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Imogene was silent.

            “I apologize to you, Miss Grelznik, I should have checked it myself. I’ll see to it everything’s fixed up.” He pulled the cardboard from the window and looked out. “Looks like there’s no firewood, either. I’ll be just a minute; the Beards’ll let me borrow some until we can get a load cut for you. They’re just down the way. Excuse me.” He backed out of the kitchen with the air of a man escaping. Imogene straightened the chair, and, after looking at the dirt-encrusted seat, returned to the living room to perch on her suitcase and wait.

            He came back in less than ten minutes, carrying an armload of wood. With him, similarly laden, was a stocky boy of fifteen with a wide, good-natured face. “This is Clay Beard, Miss Grelznik, Mrs. Beard’s second boy.” He indicated the hearth with a jerk of his chin. “Just set the wood down over there, Clay, and see if you can get a fire up.”

            Soon a fire was roaring in the grate, and Joseph had the kitchen stove going. Imogene moved closer to the blaze and held a foot out to the flames. Mr. Cogswell and Clay, having no work for their hands, stood awkwardly shoulder to shoulder as if awaiting further orders. “I’m awfully sorry, ma’am,” Joseph began again, “I could go get some of the women up—”

            “No need.” She escorted them to the front door. “I shall be fine until morning. Thank you both for taking such trouble. I can make do for one night; I have a few things with me.” Thanking them again, she shut the door behind them.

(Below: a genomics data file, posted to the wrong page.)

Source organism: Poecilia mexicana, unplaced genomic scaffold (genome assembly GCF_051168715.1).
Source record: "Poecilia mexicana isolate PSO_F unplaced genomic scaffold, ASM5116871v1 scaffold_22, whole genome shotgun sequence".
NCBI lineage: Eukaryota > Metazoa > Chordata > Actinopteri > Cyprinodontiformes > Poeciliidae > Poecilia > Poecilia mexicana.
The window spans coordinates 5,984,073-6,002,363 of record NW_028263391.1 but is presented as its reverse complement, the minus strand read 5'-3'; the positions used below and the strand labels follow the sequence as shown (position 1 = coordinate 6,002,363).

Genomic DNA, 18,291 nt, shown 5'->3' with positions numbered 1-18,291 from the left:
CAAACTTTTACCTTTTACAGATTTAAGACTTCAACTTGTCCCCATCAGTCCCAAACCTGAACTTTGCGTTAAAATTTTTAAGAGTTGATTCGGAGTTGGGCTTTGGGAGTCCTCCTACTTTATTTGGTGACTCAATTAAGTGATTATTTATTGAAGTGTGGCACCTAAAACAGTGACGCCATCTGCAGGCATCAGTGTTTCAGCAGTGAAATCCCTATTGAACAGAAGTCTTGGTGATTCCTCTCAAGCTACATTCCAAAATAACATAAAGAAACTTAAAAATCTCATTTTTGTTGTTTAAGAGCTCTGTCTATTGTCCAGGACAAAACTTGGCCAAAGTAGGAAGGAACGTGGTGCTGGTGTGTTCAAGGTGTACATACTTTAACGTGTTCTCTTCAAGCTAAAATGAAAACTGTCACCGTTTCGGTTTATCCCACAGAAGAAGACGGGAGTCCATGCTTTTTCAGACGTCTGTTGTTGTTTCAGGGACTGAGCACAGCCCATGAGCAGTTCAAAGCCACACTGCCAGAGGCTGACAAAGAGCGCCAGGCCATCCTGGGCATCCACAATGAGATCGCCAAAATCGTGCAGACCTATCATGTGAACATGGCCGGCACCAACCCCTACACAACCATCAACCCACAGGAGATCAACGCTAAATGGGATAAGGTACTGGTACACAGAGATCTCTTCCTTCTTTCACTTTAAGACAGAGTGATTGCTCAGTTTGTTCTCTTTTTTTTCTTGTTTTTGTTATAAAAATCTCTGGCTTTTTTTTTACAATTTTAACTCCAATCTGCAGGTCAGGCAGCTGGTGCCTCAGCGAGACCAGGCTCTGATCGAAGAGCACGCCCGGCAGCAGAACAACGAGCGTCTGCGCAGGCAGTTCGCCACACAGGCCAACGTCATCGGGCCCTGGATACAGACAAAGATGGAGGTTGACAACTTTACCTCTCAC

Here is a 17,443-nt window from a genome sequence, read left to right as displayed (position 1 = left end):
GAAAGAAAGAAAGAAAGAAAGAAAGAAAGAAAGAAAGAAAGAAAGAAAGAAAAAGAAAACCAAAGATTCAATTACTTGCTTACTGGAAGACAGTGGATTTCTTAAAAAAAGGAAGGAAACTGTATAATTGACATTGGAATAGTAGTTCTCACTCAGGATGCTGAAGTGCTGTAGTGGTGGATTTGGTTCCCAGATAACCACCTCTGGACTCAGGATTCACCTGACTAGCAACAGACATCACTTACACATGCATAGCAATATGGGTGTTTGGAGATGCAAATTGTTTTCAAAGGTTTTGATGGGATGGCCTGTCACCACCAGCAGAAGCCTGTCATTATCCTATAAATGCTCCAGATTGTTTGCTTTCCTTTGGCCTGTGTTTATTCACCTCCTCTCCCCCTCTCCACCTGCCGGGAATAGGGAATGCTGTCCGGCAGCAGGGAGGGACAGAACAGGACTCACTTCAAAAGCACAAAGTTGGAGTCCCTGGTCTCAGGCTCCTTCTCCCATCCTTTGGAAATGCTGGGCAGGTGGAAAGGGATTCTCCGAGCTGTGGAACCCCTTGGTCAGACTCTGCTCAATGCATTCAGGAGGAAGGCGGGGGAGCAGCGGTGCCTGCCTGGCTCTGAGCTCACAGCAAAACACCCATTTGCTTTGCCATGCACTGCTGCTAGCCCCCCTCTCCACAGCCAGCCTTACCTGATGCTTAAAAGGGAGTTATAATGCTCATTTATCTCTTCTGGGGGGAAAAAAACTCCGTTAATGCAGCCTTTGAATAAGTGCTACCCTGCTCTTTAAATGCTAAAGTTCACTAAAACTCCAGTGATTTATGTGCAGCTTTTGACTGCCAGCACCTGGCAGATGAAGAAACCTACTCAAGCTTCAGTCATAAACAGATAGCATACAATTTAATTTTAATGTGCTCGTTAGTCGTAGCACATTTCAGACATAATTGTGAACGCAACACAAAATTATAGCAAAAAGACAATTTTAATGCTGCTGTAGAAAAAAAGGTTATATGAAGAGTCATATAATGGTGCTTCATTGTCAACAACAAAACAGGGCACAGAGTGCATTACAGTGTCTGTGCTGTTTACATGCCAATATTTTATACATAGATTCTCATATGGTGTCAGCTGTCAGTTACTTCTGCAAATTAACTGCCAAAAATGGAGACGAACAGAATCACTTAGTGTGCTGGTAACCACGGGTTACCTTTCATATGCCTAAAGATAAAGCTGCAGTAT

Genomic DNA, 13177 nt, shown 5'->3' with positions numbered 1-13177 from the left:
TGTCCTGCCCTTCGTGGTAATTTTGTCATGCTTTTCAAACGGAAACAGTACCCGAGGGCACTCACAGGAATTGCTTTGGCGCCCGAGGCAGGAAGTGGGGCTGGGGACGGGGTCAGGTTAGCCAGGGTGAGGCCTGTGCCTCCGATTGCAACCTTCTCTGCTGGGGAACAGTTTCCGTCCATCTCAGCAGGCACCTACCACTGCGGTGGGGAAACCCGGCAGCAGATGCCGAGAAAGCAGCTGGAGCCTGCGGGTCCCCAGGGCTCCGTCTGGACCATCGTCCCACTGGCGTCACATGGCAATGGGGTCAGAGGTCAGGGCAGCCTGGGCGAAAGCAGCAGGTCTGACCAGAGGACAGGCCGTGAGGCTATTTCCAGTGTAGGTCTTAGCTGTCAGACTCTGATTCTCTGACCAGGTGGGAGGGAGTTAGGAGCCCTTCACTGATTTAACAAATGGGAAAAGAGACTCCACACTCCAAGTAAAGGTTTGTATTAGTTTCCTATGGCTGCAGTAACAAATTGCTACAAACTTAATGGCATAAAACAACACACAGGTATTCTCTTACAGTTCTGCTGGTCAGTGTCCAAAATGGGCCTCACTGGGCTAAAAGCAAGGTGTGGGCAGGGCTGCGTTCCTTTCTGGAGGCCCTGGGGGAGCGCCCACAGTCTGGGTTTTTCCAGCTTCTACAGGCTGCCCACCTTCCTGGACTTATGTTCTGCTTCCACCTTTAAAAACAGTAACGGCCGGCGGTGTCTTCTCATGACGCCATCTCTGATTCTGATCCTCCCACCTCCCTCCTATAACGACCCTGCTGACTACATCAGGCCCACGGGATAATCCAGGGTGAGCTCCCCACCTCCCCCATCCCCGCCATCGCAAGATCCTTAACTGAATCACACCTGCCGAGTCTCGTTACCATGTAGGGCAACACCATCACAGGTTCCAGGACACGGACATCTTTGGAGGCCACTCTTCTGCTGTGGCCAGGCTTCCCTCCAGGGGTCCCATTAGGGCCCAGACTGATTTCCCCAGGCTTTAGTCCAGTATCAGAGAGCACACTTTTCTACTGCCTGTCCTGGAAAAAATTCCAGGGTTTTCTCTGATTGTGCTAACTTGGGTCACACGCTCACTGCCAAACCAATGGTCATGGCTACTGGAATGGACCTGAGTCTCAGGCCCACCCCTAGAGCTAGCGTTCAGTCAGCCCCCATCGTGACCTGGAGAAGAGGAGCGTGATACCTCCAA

“Lord, Lord,” she said quietly, peeling off her cloak and unpinning the little hat she had bought in Harrisburg to replace the one the wind had taken. There was a nail driven into the door frame, and she hung her things on it. Hands on her hips, she surveyed the room: a ragtag broom leaned in the corner. Imogene snatched it up like a weapon and attacked the months of accumulated filth.

            When the floors were cleared down to the tobacco stains and splinters, she unearthed a dented tin pail from behind the stove, filled it from the pump, and set it on the stove to heat. While she waited for it to boil, she dragged the mattress from the cot and pushed it out the front door.

            The town was dark and utterly still. She stood, watching the clouds scud away from the stars, until the water boiled and the clacking of the pail against the stove called her back inside. Using her skirt as a potholder, she carried the boiling water into the front room and sluiced the floor. “That should kill all but the hardiest denizens,” she said. When the floor had dried, she wrapped herself in her traveling cloak, settled in front of the fire, and wrote. The wood had burned down to embers, and the candle Joseph Cogswell had stuck on the corner of the mantel was guttering out as Imogene finished the letter.

            She threw it into the fire before the ink was dry.

4

            SARAH CLAMBERED OUT OF THE CARRYALL, KEEPING AN EYE ON THE gaunt, brown, yellow-eyed dog tied on behind, and helped her mother down. Margaret Tolstonadge managed her bulk with surprising grace. “Thank you, Sam,” she said as she pulled a heavy basket out after her. “Me and Sare appreciate the ride.”